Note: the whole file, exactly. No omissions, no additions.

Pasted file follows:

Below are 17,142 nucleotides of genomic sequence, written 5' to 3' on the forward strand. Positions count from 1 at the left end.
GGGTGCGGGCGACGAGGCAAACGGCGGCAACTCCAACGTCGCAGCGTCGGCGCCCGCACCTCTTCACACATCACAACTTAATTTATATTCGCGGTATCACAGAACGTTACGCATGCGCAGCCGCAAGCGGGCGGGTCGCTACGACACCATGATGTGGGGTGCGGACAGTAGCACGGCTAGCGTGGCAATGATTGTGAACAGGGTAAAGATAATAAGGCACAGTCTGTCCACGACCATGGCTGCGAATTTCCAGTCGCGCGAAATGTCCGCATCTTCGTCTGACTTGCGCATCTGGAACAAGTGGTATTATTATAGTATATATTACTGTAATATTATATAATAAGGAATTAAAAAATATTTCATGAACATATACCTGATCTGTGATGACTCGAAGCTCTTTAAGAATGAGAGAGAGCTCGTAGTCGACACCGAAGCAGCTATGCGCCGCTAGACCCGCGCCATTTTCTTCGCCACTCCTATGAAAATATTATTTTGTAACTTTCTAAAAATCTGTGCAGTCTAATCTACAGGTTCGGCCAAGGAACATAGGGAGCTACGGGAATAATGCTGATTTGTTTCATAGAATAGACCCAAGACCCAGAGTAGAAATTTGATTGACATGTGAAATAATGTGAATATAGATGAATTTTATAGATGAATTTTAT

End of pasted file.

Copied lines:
Below are 17,142 nucleotides of genomic sequence, written 5' to 3' on the forward strand. Positions count from 1 at the left end.
GGGTGCGGGCGACGAGGCAAACGGCGGCAACTCCAACGTCGCAGCGTCGGCGCCCGCACCTCTTCACACATCACAACTTAATTTATATTCGCGGTATCACAGAACGTTACGCATGCGCAGCCGCAAGCGGGCGGGTCGCTACGACACCATGATGTGGGGTGCGGACAGTAGCACGGCTAGCGTGGCAATGATTGTGAACAGGGTAAAGATAATAAGGCACAGTCTGTCCACGACCATGGCTGCGAATTTCCAGTCGCGCGAAATGTCCGCATCTTCGTCTGACTTGCGCATCTGGAACAAGTGGTATTATTATAGTATATATTACTGTAATATTATATAATAAGGAATTAAAAAATATTTCATGAACATATACCTGATCTGTGATGACTCGAAGCTCTTTAAGAATGAGAGAGAGCTCGTAGTCGACACCGAAGCAGCTATGCGCCGCTAGACCCGCGCCATTTTCTTCGCCACTCCTATGAAAATATTATTTTGTAACTTTCTAAAAATCTGTGCAGTCTAATCTACAGGTTCGGCCAAGGAACATAGGGAGCTACGGGAATAATGCTGATTTGTTTCATAGAATAGACCCAAGACCCAGAGTAGAAATTTGATTGACATGTGAAATAATGTGAATATAGATGAATTTTATAGATGAATTTTAT